Many strains are developing resistance to ceftriaxone and azithromycin, which are used as the last options of the first-line therapies of gonorrhea (Unemo and Nicholas, 2012). However, with isolates showing increased MICs to both these antibiotics, this is not viable as a long-term treatment (Papp et al., 2017). Many countries in the African region have reported decreased susceptibility to drugs like ceftriaxone, azithromycin, or ciprofloxacin (Wi et al., 2017). Gentamycin has been used as an alternative therapy in some places in Africa, although a few cases of resistance have been reported in other parts of the world (Chisholm et al., 2011). Whole-genome sequencing (WGS) allows for timely detection and elucidation of AMR determinants in bacteria (Collineau et al., 2019). High-throughput sequencing has many advantages, like long read lengths, short time, and reduction of bias introduced through amplification by PCR steps (Goldstein et al., 2019). WGS has been used to investigate quinolone-resistant gonorrhea outbreaks (Duncan et al., 2011; Kivata et al., 2019) in Kenya. It has also been used to analyze isolates resistant to ciprofloxacin, azithromycin, and ESCs in other countries (Chaudhry et al., 2002; Eyre et al., 2018; Golparian et al., 2018).
MinION, a mobile sequencing device from ONT (Oxford, United Kingdom), sequences DNA by monitoring the transfer of individual DNA molecules through various types of pores, resulting in very long and unbiased sequence reads, as there is no amplification or chemical reactions used during sequencing (Golparian et al., 2018). The mobile nature of the MinION offers many advantages and the sequencer has been evaluated for use in resource-limited settings and on the International Space Station (ISS) (Castro-Wallace et al., 2017; Elliott et al., 2020). MinION has also been shown to be effective for diagnostics, high-quality assemblies, and AMR surveillance in bacteria. However, the high error rate for the sequencer limits its use. Golparian and co-workers sequenced 14 clinical isolates of N. gonorrhoeae and evaluated multiple methods for genome assemblies using MinION with Illumina reads (Golparian et al., 2018). Street and co-workers used MinION to obtain a de novo assembly of N. gonorrhoeae isolated from patient urine samples (Street et al., 2020). Zhang and co-workers showed that AMR-profiling results for N. gonorrhoeae were comparable when using only MinION-based assemblies or MinION-Illumina hybrid assemblies (Zhang et al., 2020). Naidenov and co-workers used Nanopore-only sequencing to obtain complete genomes and carried out AMR profiling of two new strains from the Elizabethkingia genus (Naidenov et al., 2019). Sanderson and co-workers used nanopore sequencing data and showed that it is possible to generate accurate consensus bacterial genomes from metagenomic sequencing data without using Illumina short reads (Sanderson et al., 2020).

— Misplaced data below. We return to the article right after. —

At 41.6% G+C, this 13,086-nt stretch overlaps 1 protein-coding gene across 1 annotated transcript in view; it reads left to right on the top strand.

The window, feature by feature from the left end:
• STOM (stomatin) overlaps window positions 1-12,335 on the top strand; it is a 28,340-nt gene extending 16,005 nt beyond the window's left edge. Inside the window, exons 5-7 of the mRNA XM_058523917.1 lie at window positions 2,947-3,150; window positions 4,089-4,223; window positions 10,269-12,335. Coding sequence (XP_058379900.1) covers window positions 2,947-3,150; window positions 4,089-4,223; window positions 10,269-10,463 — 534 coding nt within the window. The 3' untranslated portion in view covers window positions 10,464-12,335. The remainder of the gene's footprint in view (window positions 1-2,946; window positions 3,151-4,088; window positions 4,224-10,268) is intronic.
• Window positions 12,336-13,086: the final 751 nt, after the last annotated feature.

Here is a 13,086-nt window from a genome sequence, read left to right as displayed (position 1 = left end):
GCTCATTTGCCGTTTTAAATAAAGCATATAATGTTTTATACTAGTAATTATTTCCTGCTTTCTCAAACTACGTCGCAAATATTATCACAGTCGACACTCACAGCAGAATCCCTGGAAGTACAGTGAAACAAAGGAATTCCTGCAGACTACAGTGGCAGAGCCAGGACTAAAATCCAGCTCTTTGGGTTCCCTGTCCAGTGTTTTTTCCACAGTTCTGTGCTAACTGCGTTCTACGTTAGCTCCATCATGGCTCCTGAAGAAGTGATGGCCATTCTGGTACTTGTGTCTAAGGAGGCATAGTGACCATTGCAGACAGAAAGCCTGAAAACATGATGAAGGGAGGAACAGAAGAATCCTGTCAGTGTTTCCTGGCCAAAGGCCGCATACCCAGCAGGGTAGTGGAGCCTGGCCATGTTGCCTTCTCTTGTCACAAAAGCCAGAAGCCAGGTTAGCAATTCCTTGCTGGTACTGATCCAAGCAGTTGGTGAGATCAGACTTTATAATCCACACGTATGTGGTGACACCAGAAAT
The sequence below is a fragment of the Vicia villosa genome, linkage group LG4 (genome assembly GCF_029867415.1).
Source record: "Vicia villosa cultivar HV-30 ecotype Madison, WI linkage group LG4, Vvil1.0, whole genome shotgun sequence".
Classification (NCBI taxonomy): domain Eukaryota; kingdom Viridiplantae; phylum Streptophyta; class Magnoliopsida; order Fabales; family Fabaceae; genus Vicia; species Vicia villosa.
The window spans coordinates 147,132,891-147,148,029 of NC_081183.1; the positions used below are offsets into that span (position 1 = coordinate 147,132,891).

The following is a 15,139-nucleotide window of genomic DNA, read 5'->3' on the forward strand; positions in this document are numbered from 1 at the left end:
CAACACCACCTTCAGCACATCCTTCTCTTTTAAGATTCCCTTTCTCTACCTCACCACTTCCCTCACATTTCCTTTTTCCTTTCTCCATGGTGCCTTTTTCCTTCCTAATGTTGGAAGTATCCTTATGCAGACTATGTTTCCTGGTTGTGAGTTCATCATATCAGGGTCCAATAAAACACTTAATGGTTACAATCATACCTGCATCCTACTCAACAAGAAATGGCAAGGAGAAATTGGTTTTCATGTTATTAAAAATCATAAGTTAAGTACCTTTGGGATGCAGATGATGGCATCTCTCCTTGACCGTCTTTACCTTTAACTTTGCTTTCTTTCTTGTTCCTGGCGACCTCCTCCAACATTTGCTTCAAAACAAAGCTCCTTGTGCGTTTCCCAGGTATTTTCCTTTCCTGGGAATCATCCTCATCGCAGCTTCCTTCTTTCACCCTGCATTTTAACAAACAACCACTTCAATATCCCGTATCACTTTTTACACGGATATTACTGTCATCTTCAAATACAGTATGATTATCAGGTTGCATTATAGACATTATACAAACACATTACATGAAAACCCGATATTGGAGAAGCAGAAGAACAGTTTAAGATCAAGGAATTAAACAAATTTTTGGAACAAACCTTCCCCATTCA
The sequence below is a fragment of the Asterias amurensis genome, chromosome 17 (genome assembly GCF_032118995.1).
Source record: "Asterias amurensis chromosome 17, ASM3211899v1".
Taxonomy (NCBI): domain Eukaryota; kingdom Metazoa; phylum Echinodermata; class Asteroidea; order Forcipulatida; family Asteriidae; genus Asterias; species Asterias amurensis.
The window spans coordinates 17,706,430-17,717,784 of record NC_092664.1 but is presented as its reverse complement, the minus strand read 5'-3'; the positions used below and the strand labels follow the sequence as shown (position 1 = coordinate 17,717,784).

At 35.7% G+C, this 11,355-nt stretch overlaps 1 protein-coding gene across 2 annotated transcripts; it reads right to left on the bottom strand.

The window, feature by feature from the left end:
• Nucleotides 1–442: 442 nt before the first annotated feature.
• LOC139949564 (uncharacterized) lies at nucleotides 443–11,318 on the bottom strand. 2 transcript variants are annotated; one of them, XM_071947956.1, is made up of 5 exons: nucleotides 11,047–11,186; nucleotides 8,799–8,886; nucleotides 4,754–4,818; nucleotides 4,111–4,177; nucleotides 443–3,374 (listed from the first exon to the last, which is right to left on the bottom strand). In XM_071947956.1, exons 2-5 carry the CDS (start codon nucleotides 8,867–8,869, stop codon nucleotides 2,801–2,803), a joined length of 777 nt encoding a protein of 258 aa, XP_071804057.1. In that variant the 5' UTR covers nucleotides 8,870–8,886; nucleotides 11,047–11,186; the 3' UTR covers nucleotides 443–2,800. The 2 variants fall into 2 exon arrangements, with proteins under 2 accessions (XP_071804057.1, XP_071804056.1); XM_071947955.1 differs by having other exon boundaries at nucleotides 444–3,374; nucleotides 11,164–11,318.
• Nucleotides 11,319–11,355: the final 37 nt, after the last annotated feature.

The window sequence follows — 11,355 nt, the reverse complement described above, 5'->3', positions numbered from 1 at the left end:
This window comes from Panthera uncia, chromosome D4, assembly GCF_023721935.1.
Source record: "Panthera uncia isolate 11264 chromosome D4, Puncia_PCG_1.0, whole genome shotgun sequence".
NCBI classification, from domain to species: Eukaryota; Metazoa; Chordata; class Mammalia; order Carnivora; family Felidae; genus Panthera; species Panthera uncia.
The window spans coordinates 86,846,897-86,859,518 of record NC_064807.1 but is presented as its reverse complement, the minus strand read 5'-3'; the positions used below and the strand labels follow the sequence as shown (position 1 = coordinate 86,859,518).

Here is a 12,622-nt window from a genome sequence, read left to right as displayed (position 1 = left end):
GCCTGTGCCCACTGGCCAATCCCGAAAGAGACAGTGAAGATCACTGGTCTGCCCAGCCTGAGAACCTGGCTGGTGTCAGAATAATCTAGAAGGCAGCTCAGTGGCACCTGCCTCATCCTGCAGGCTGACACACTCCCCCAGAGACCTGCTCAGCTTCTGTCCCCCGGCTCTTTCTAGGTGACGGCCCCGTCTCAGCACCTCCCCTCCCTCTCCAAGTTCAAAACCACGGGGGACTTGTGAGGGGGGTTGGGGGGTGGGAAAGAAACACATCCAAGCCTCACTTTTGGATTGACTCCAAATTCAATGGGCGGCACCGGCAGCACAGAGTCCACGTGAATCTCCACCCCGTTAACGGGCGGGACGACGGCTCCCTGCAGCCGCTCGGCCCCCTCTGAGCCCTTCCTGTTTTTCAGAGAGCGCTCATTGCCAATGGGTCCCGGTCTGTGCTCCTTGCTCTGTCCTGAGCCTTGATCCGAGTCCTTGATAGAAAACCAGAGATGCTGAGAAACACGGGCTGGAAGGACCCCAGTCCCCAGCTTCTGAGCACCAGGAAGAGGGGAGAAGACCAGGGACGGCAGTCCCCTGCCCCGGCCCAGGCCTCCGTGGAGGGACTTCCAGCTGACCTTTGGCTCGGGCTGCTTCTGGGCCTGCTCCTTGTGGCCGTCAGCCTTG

In a previous study from Kenya, 22 multi-drug-resistant gonococcal isolates from heterosexual patients (2 females and 20 males) were sequenced using Illumina MiSeq for understanding gyrA and parC mutations in ciprofloxacin resistance (Kivata et al., 2019). Cehovin et al. sequenced 103 genomes from 73 patients from coastal Kenya, mainly men who had sex with men, using Illumina HiSeq and analyzed the plasmids conferring antibiotic resistance (Cehovin et al., 2018). These studies in Kenya have used the Illumina platform and mainly focused on isolates from male patients. We sequenced 10 isolates derived from women who visited STI clinics in Nairobi between 2012 and 2017, using only MinION sequencing in Kenya and evaluated methods for assembly and AMR profiling of genomes. We have also carried out phylogenies with previously deposited sequences in PubMLST, from Kenya, and other countries. Here, we assess the possibility of using MinION data alone for WGS, assembly, and comparative analysis. This study demonstrates the utility of the portable MinION sequencer for genome-based analysis in regular clinical setups.
Materials and Methods
Bacterial Isolates and Culture Conditions